Park Free of Bird Flu but Fears Remain

VIETNAM – After reports of dead civets in Vietnam's National Park, local authorities have been under continuous commercial pressure to eliminate any threat of bird flu, whilst anxiously awaiting diagnostic results.
calendar icon 27 March 2008
clock icon 5 minute read

New information reveals that none of the samples of soil, water and blood of civets taken from Cuc Phuong National Park contain H5N1 but experts still consider the fight against bird flu at the park to have just begun.

Information about civets dying of bird flu in Cuc Phuong has worried locals and tourists. Will the park be a safe tourist site? Journalists surveyed the park to seek an answer.

The curfew

Though all samples of soil, water and civet blood were clear of the H5N1 virus, the park’s animal preservation zone is under a curfew. Anybody who wants to get in or get out of this zone must obey strict rules.

Nguyen Dang Phuong, coordinator of the Owston’s palm civet preservation programme, opened the door for journalists and immediately closed it. The newcomers had to step into a basin containing a transparent liquid and then into another basin containing a dark pink liquid. Phuong said the pink liquid is an expensive decontaminant medicine.

Deputy Director of the Wildlife Rescue and Preservation Centre Bui Dang Phong said the first civet died in early February. On that day, the park organised the lunar New Year’s Eve party, inviting all foreign experts. He waited for a long time for an Australian volunteer at the party. Finally, he went to the civet preservation zone, where the volunteer named Leanne worked, to find her. Leanne was in a civet cage at that time and she told him that a civet was ill. It died after that.

As the weather was cold, experts said the civet died of pneumonia or food poisoning but several days later, 3 more civets died.

Leanne brought samples of the four dead civets to HCM City for testing, which revealed that they died of H5N1. Cuc Phuong had only eight more civets and if they died of H5N1, the civet preservation project would fail and this species would be at risk of extinction because in Vietnam, just several tens of individual civets are preserved in rescue centres.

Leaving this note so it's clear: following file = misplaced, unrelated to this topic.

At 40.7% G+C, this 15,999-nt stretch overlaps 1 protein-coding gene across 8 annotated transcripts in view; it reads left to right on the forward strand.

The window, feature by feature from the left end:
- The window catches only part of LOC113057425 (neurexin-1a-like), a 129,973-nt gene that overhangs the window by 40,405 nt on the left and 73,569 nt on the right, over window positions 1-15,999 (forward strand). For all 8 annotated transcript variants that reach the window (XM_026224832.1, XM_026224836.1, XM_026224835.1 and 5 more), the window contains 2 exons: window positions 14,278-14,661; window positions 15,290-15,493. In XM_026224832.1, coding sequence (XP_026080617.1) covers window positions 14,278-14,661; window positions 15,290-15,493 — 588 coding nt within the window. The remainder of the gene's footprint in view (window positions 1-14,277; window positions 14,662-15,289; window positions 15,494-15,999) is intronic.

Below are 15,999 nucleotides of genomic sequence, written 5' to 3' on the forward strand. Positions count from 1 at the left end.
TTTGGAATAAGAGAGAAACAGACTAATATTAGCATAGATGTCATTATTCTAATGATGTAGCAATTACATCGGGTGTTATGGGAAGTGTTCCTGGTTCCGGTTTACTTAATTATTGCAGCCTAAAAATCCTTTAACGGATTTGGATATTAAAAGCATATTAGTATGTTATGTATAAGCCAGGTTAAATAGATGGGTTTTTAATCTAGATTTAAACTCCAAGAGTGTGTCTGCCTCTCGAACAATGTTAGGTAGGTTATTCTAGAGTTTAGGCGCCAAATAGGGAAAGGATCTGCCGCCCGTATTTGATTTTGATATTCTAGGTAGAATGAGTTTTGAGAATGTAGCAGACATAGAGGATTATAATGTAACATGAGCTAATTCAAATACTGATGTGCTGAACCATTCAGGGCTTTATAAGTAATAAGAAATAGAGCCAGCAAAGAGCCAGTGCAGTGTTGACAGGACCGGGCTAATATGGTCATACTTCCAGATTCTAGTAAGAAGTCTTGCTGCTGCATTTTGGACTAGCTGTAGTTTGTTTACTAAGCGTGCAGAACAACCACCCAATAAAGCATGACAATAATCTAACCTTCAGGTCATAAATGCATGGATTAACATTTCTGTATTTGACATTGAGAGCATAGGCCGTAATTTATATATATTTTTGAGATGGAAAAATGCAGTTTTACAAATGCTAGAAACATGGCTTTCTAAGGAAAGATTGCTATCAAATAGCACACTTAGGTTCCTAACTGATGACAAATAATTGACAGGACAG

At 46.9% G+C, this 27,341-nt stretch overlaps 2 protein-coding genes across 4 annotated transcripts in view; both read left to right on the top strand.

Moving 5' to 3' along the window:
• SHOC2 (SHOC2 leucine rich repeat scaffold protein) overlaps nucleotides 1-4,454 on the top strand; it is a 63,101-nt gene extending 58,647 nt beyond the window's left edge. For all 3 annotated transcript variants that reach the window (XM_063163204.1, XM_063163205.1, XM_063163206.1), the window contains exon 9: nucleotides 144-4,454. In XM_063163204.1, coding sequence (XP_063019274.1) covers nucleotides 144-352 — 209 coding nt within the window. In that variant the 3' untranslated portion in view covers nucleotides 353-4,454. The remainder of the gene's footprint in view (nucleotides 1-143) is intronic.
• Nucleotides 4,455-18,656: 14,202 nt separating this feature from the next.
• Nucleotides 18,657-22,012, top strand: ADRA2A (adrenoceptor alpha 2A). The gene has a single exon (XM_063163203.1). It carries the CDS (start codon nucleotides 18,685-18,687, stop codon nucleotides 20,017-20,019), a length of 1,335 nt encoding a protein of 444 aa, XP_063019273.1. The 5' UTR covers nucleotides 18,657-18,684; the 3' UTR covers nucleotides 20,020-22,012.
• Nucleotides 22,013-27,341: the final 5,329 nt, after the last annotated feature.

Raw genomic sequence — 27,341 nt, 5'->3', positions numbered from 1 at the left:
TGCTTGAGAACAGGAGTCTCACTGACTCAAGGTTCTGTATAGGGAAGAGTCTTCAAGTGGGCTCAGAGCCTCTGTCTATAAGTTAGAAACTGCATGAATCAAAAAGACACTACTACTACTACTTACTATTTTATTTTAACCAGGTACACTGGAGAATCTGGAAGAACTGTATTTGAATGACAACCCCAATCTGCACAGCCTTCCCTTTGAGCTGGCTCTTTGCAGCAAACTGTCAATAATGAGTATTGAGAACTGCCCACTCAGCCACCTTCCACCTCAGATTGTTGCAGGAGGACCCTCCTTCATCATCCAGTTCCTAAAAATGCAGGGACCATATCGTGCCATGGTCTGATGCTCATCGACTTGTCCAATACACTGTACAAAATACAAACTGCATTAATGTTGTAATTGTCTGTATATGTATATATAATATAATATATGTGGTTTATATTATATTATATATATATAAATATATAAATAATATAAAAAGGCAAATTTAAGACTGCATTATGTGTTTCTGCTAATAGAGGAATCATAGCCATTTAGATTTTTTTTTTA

The centre immediately sent blood samples of the remaining civets to the National Veterinary Diagnosis Centre for testing.

The war begins

Those tests show that the living civets don’t have H5N1, but preservation experts at Cuc Phuong consider that the war against H5N1 has just begun. The tenseness was partially relieved when they received the testing results but they still are taking strict bio-safety measures.

Between civet cages, experts place basins containing decontaminants and each civet has its own diary, which is hung on its cage door. Every move of the animal is recorded in the diary. Cuc Phuong currently preserves 12 civets, including 8 Owston’s palm civets.

Taking journalists to a civet cage, Phuong said civets mainly eat beef, bananas, apples, earthworms, grasshoppers and frogs, so experts have to catch grasshoppers and earthworms for them every day.

Phuong has worked at the park since 2005 so Phuong knows clearly about each civet. He said Tiger Lyly, which died of H5N1, was the nicest civet in the park and didn’t like rain.

Civets in Cuc Phuong park have beautiful names like New Girl, DD, Tiger Lyly and some are named after their care-takers, for example Dat, Quyen, Duc, and Susan.

Phuong said civets previously ate chicken but in 2005, when two civets died of H5N1, chicken was struck from the civets’ menu.

As scientists don’t know clearly how the civets became infected with H5N1, experts boil beef before feeding it to them. Civets are sensitive to diseases, not only H5N1. One civet here died of Japanese hepatitis.

Though different species of animals are bred in different areas, afraid of the spread of H5N1 from civet cages, all areas were sterilised. All care-takers must wear protective costumes and specialised glasses when they take care of animals. After leaving cages, they have to decontaminate themselves.

Thanks to effective protection measures, all remaining civets are very healthy.

Five provinces with bird flu

In a meeting of the National Steering Board for Bird Flu Control on March 25, representatives of two of 11 working groups who returned from provinces with bird flu presented their reports about the situations in the locations they inspected.

According to Nguyen Thanh Son, Vice Head of the Animal Husbandry Agency under the Ministry of Agriculture and Rural Development, some provinces like Thai Binh, Ha Nam and Ninh Binh don’t properly control poultry hatching and perform anti-bird flu activities.

Other working groups will finish their survey trips on March 30 and report to the National Steering Board for Bird Flu Control. The board will then report the general situation to the government.

By March 25, Hanoi hadn’t detected any new site with bird flu for 21 consecutive days. At present, there are five provinces with bird flu: Quang Tri, Soc Trang, Quang Binh, Quang Nam and Ca Mau.

Meanwhile, foot and mouth disease in cattle has been reported in the central province of Ha Tinh.

Further Reading

- You can visit the Avian Flu page by clicking here.
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